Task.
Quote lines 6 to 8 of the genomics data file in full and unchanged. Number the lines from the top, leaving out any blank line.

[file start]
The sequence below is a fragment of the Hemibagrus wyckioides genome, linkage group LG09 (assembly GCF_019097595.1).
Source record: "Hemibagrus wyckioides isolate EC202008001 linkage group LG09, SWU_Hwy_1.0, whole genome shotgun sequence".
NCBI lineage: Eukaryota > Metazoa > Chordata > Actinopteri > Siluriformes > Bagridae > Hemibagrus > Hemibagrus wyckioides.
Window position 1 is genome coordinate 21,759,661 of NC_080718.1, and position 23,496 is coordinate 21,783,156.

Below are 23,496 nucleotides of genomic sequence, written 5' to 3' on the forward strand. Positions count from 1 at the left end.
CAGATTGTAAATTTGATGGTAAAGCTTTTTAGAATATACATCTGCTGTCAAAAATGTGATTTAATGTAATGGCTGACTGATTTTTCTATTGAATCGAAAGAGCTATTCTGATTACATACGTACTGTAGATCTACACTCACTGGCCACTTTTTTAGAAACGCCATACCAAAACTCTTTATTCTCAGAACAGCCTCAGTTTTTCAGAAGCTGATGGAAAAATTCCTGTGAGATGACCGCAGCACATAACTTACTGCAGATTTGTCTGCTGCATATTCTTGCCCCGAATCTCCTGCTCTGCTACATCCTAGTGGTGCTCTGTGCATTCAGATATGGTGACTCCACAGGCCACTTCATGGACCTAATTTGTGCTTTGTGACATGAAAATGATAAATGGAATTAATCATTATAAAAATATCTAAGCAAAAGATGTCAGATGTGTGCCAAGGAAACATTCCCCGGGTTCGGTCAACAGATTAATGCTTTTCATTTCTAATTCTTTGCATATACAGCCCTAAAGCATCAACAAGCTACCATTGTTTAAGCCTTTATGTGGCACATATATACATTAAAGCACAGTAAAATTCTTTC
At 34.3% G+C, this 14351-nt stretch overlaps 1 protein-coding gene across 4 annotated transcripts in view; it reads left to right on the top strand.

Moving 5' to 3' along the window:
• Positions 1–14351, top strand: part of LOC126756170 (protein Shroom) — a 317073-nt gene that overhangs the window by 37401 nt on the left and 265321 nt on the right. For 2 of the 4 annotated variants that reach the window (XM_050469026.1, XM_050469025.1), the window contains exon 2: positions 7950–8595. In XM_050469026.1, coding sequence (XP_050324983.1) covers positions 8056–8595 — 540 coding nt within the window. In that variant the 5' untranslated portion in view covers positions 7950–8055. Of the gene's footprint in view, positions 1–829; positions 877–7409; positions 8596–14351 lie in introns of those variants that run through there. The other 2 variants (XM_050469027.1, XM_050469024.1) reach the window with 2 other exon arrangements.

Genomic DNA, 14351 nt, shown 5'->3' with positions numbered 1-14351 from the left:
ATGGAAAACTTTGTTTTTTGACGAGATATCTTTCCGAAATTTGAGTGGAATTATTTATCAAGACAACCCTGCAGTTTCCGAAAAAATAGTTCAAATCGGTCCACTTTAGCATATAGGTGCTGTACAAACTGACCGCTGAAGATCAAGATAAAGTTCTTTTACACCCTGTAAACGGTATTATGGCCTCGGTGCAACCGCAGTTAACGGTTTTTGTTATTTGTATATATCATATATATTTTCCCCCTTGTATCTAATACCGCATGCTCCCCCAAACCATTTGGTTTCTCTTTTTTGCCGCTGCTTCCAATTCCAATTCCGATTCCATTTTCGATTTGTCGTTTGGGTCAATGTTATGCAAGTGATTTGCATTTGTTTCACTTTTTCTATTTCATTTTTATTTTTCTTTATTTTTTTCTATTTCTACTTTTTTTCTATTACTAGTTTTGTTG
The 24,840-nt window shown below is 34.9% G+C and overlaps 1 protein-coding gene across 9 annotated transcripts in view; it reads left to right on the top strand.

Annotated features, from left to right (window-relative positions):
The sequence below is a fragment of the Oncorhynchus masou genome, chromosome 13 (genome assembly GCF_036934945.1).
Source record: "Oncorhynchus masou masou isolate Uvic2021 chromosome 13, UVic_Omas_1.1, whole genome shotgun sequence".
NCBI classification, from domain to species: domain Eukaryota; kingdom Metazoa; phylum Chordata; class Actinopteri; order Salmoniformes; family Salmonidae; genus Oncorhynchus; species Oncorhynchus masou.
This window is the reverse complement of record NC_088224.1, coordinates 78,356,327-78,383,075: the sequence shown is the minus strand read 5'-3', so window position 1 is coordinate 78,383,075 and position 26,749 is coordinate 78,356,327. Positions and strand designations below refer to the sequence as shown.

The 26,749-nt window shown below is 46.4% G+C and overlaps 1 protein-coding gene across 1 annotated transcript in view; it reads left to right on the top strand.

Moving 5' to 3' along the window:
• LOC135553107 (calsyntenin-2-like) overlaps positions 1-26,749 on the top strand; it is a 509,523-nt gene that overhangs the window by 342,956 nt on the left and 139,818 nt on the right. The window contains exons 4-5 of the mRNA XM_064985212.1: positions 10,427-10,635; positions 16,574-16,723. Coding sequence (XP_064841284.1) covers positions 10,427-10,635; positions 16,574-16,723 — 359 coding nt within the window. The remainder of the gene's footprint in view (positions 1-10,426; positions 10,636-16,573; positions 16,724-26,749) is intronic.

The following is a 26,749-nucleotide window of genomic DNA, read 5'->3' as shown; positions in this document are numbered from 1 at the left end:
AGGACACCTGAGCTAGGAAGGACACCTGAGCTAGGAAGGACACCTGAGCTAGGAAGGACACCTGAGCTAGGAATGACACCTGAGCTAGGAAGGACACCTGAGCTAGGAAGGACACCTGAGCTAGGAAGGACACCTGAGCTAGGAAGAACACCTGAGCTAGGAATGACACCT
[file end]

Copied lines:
CAGATTGTAAATTTGATGGTAAAGCTTTTTAGAATATACATCTGCTGTCAAAAATGTGATTTAATGTAATGGCTGACTGATTTTTCTATTGAATCGAAAGAGCTATTCTGATTACATACGTACTGTAGATCTACACTCACTGGCCACTTTTTTAGAAACGCCATACCAAAACTCTTTATTCTCAGAACAGCCTCAGTTTTTCAGAAGCTGATGGAAAAATTCCTGTGAGATGACCGCAGCACATAACTTACTGCAGATTTGTCTGCTGCATATTCTTGCCCCGAATCTCCTGCTCTGCTACATCCTAGTGGTGCTCTGTGCATTCAGATATGGTGACTCCACAGGCCACTTCATGGACCTAATTTGTGCTTTGTGACATGAAAATGATAAATGGAATTAATCATTATAAAAATATCTAAGCAAAAGATGTCAGATGTGTGCCAAGGAAACATTCCCCGGGTTCGGTCAACAGATTAATGCTTTTCATTTCTAATTCTTTGCATATACAGCCCTAAAGCATCAACAAGCTACCATTGTTTAAGCCTTTATGTGGCACATATATACATTAAAGCACAGTAAAATTCTTTC
At 34.3% G+C, this 14351-nt stretch overlaps 1 protein-coding gene across 4 annotated transcripts in view; it reads left to right on the top strand.

Moving 5' to 3' along the window: